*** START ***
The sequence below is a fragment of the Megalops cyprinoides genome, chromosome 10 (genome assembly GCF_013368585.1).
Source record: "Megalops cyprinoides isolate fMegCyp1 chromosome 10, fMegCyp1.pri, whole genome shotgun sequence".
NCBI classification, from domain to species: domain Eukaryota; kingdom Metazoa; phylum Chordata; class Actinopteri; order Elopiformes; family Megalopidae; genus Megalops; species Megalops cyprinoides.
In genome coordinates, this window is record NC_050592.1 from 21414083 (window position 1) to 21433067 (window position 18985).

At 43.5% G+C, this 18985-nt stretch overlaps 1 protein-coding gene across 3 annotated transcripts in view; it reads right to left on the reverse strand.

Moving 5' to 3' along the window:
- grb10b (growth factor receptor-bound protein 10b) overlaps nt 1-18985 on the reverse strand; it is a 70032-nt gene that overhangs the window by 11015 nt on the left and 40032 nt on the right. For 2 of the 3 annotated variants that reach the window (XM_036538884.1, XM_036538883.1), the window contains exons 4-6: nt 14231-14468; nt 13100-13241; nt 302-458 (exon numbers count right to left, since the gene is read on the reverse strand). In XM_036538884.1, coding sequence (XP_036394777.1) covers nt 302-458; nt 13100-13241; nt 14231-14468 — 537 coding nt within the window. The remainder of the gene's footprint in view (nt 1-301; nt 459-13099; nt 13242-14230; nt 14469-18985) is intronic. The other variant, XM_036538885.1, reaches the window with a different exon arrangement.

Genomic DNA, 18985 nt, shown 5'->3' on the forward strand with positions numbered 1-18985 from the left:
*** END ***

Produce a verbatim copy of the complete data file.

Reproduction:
The sequence below is a fragment of the Megalops cyprinoides genome, chromosome 10 (genome assembly GCF_013368585.1).
Source record: "Megalops cyprinoides isolate fMegCyp1 chromosome 10, fMegCyp1.pri, whole genome shotgun sequence".
NCBI classification, from domain to species: domain Eukaryota; kingdom Metazoa; phylum Chordata; class Actinopteri; order Elopiformes; family Megalopidae; genus Megalops; species Megalops cyprinoides.
In genome coordinates, this window is record NC_050592.1 from 21414083 (window position 1) to 21433067 (window position 18985).

At 43.5% G+C, this 18985-nt stretch overlaps 1 protein-coding gene across 3 annotated transcripts in view; it reads right to left on the reverse strand.

Moving 5' to 3' along the window:
- grb10b (growth factor receptor-bound protein 10b) overlaps nt 1-18985 on the reverse strand; it is a 70032-nt gene that overhangs the window by 11015 nt on the left and 40032 nt on the right. For 2 of the 3 annotated variants that reach the window (XM_036538884.1, XM_036538883.1), the window contains exons 4-6: nt 14231-14468; nt 13100-13241; nt 302-458 (exon numbers count right to left, since the gene is read on the reverse strand). In XM_036538884.1, coding sequence (XP_036394777.1) covers nt 302-458; nt 13100-13241; nt 14231-14468 — 537 coding nt within the window. The remainder of the gene's footprint in view (nt 1-301; nt 459-13099; nt 13242-14230; nt 14469-18985) is intronic. The other variant, XM_036538885.1, reaches the window with a different exon arrangement.

Genomic DNA, 18985 nt, shown 5'->3' on the forward strand with positions numbered 1-18985 from the left: